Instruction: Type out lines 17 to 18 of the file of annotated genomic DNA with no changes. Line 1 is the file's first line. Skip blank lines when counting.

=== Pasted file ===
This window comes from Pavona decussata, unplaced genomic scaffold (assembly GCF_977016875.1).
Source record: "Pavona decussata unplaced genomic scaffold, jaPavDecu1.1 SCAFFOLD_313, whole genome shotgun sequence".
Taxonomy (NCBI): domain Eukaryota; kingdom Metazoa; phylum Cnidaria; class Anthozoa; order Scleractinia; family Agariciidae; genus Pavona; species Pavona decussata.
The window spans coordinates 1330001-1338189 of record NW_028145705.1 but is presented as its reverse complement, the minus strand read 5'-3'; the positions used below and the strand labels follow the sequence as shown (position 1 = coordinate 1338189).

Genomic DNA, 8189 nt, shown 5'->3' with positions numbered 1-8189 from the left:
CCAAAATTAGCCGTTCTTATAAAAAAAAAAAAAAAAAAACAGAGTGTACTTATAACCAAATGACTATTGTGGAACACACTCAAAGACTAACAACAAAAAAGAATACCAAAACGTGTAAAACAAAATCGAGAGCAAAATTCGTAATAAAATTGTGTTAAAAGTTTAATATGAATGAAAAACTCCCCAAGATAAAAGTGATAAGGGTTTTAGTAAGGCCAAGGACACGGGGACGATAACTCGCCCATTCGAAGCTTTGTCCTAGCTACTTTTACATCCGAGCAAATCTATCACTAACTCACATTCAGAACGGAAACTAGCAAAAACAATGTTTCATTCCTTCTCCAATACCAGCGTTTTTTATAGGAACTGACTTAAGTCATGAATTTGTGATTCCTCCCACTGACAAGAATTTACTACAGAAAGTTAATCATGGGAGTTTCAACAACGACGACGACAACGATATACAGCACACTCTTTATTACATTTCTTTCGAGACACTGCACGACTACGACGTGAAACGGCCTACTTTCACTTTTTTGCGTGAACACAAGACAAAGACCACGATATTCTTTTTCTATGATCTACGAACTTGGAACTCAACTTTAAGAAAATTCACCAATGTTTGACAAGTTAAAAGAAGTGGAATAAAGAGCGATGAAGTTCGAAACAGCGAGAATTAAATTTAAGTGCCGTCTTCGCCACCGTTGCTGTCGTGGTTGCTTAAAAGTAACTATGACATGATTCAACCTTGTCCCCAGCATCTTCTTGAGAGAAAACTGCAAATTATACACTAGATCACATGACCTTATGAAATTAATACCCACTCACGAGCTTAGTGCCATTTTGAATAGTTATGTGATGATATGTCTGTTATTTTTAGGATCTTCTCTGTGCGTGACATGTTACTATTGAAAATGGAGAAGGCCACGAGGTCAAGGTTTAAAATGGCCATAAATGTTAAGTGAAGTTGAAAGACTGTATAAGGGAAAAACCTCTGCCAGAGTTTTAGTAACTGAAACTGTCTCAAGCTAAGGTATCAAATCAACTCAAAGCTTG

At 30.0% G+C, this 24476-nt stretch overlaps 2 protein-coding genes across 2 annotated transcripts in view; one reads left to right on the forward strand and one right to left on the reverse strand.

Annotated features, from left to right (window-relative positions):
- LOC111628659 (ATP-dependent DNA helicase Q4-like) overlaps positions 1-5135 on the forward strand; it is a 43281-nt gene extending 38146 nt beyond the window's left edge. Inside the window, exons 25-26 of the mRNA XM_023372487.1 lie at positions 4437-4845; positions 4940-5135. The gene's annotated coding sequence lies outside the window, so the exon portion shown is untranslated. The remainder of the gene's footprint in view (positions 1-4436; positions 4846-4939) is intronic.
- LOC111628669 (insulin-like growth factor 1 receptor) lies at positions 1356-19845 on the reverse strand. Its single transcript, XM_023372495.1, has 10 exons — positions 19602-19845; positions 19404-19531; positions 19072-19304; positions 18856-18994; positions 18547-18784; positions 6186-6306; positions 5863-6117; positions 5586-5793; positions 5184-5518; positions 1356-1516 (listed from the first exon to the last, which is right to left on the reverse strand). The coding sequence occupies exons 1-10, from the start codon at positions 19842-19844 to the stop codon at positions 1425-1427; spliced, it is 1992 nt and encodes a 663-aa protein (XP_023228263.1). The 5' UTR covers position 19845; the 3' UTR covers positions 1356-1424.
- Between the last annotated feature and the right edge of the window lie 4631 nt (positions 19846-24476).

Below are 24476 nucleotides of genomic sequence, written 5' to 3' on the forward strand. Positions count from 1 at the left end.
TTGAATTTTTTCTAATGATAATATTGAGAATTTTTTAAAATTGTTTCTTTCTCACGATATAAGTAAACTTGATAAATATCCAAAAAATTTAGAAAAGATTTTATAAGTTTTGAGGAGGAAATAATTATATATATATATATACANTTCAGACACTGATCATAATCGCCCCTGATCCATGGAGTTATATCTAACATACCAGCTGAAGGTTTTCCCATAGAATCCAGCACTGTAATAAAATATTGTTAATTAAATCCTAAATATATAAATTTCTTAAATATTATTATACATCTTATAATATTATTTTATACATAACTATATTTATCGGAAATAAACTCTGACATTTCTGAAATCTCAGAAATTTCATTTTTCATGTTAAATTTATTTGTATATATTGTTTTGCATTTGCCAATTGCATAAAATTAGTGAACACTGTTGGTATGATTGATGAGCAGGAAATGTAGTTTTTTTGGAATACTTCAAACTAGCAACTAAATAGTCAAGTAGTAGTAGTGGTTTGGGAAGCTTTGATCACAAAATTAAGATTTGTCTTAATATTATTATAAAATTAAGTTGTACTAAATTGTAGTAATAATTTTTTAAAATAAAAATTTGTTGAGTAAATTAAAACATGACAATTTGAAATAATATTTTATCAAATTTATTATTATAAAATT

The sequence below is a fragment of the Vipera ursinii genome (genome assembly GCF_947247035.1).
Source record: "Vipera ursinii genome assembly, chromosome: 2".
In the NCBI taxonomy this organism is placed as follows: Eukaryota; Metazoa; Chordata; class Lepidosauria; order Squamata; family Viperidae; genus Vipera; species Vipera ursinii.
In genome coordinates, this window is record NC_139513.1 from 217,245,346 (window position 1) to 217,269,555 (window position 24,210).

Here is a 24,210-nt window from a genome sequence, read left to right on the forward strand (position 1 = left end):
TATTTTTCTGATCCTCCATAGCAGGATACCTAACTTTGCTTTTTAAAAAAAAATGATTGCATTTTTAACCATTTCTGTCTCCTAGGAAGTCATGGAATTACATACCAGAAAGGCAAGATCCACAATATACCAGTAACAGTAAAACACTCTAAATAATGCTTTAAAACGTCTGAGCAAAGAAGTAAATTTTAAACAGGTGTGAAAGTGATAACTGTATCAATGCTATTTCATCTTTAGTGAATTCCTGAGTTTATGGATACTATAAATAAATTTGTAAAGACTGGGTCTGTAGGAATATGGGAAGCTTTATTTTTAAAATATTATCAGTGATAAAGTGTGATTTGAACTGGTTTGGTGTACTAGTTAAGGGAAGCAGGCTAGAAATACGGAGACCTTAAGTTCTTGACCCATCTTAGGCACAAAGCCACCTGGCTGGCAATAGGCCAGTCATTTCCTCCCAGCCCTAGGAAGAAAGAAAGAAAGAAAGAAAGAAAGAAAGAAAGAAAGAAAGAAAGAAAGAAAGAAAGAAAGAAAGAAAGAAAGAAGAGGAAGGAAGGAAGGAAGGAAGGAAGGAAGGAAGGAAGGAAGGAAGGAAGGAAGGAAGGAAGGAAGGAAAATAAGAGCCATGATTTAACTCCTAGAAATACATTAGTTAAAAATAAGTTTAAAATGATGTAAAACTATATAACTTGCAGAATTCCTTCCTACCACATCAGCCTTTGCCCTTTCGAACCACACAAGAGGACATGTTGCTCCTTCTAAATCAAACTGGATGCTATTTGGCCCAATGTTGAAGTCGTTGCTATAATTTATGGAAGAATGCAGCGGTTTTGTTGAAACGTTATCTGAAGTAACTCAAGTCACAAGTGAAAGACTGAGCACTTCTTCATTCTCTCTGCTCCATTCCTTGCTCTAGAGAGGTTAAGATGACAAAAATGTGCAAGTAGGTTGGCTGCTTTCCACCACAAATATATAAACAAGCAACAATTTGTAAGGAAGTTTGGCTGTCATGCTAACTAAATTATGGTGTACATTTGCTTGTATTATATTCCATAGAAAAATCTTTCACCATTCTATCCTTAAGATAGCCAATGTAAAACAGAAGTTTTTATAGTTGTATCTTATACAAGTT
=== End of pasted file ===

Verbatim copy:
In genome coordinates, this window is record NC_139513.1 from 217,245,346 (window position 1) to 217,269,555 (window position 24,210).

Here is a 24,210-nt window from a genome sequence, read left to right on the forward strand (position 1 = left end):